Chetumal is the capital of Quintana Roo in Mexico's Yucatán Peninsula. It is located on the Bay of Chetumal, a sheltered inlet of the Caribbean Sea at the mouth of the Rio Hondo. This bay, together with the Rio Hondo, forms the border between Mexico and Belize.
Laying by the border of Belize, Chetumal is much more than a mere travel hub between Belize and Mexico. It offers many, but greatly and fortunately unattended tourist attractions. Recently, efforts have succeeded in making the city more appealing to tourists. English is farily generalized, whereas Spanish happily coexists with Maya, Criole, Lebanese arabic and an impressive set of the growing multinational population of the City. There is a bit more than 260,000 Chetumaleños. The City of Chetumal is, both, the capital of the Free and Sovereign State of Quintana Roo, and the capital of the Municipio (County) of Othón P. Blanco. Othón P.Blanco is the only Municipio of México, that has land borders with two nations (Belize and Guatemala), thus sharing this characteristic with the state of Quintana Roo.
The city is officially founded by the military, in 1898, who had the mission of protecting the borders finally (after more than 50 years of disagreements) accorded by the governments of Mexico and Great Britain. A lot earlier, it had been a Mayan realm governed by Nachan Ka án. He was given two Spanish slaves, one of whom was Gonzalo Guerrero. Guerrero assimilated to his new society, learned the language and taught new war tactics to Nachan Ka án's warriors. With this knowledge, the warriors defeated incoming Spanish conquistadors and Nachan Ka án became a great leader. He made Guerrero a captain and gave him one of his daughters, Zazil Há. Guerrero and Zazil Há had many children who are known to be the first mestizos in America by matrimony. For this reason Chetumal is called Cuna del Mestizaje (cradle of the Mestizo).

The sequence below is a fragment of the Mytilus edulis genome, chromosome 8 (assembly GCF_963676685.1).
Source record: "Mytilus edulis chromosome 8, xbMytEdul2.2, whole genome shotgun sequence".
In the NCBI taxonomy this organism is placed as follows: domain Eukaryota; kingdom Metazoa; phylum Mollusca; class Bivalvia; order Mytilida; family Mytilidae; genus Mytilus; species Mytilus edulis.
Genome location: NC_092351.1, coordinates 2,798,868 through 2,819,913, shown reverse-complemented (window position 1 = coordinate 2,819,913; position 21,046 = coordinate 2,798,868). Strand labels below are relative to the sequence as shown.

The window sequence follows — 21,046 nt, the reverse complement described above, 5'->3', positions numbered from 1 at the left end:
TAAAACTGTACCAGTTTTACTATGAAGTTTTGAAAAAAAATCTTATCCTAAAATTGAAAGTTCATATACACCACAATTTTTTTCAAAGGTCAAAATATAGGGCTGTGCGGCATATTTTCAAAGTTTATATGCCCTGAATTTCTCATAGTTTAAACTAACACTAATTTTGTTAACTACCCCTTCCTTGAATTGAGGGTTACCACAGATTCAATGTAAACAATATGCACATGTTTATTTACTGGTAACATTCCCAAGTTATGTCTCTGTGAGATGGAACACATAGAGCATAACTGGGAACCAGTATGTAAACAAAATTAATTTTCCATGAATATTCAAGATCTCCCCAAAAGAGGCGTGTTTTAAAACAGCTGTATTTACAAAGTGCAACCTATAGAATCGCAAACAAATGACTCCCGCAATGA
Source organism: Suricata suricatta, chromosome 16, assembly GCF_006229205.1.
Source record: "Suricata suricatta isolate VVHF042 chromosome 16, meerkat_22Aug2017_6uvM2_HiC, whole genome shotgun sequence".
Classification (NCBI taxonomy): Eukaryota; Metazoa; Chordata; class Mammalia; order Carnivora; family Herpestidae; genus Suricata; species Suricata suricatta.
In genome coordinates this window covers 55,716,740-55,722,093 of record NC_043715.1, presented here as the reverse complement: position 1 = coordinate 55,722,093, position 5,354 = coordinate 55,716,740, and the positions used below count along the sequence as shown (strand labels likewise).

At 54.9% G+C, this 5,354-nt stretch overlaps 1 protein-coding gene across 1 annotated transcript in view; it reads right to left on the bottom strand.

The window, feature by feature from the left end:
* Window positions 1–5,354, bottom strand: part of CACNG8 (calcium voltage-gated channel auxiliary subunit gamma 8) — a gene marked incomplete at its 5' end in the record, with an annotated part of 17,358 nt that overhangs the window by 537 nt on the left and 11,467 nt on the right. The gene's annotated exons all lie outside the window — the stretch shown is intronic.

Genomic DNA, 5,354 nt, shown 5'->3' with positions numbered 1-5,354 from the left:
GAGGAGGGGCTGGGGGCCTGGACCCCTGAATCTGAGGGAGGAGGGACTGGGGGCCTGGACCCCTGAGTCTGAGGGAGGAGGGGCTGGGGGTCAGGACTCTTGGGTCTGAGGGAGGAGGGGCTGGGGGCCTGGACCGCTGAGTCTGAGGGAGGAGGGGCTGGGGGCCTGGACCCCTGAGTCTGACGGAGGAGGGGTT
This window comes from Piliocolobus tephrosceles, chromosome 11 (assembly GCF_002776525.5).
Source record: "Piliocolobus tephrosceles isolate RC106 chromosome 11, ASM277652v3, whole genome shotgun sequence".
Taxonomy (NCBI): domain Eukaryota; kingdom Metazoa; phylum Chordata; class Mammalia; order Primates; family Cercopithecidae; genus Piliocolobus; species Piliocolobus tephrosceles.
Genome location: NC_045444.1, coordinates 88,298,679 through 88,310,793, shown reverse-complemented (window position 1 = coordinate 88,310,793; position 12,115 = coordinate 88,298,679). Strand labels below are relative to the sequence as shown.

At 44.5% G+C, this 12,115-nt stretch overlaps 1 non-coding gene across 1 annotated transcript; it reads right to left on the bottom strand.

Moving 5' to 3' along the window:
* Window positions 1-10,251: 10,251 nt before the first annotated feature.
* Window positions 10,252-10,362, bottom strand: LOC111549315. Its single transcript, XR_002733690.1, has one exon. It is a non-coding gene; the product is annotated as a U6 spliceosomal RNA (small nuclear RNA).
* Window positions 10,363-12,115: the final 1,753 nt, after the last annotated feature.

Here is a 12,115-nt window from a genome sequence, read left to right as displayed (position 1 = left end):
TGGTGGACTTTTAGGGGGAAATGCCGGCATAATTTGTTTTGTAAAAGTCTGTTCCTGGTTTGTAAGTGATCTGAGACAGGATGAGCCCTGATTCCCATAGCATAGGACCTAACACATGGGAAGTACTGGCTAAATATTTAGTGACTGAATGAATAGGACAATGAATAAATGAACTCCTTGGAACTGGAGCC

Chetumal Airport (IATA: CTM) (ICAO: MMCM) offers a limited selection of flights to major cities in Mexico. It is also possible to fly into airports across the border, in Belize, and cross by land into Chetumal. Another option is to fly into Cancun or Merida and take a bus from the airport.
Mexico's Federal Route 186 traverses the sparsely populated southern half of the Yucatán between Ucum, the only municipality with services such as gas and lodging between Escárcega and Chetumal is Xpujil. Federal Route 307 branches off Route 186 to the north towards Cancun, from a point about 30 km west of Chetumal.
Several bus companies offer routes across the Peninsula to Escárcega, or north to Cancun and other cities on the Mayan Riviera. The main bus terminal, i.e. ADO terminal, where most buses arrive to is located about two kilometers north of the city center (in the crossing of Av. Insurgentes and Av. Belice). There's an official taxi stand right outside the terminal, and a taxi to the center costs about 20 pesos.
If you're arriving from Belize, your bus might arrive to the New Market (Nueva Mercado). New Market is located about two kilometers northeast of the center, in the corner of 2do. Circuito Periférico and C. Veracruz.
San Pedro Belize Express  has air conditioned boats leaving Caye Caulker at 7:00 a.m. & San Pedro Town, Ambergris Caye, Belize to Chetumal daily at 7:30 a.m. Tickets cost $30US, one way and $55 US, round trip. The boat returns from Chetumal at 3:30 p.m. The terminal is located on the pier infront of Wahoo's Bar and Grill in San Pedro, in front of the basketball court in Caye Caulker, and from the Municipal Pier in Chetumal. Tickets can be purchased online at their website. For reservations or further information kindly email them at firstname.lastname@example.org
- The Museum of Mayan Culture (Museo de la Cultura Maya), Av. Héroes, in the corner of Mahatma Gandhi. Tu-Th, Su 9-19, F-Sa 9-20. Get to know the importance of the Yucatan peninsula's Mayan civilization, see many sculptures and scaled down versions of temples and palaces. Learn about the Mayan principal economic activities and how they are carried out while discovering the Mayan numerical system. You can also learn and use the Mayan calendar. edit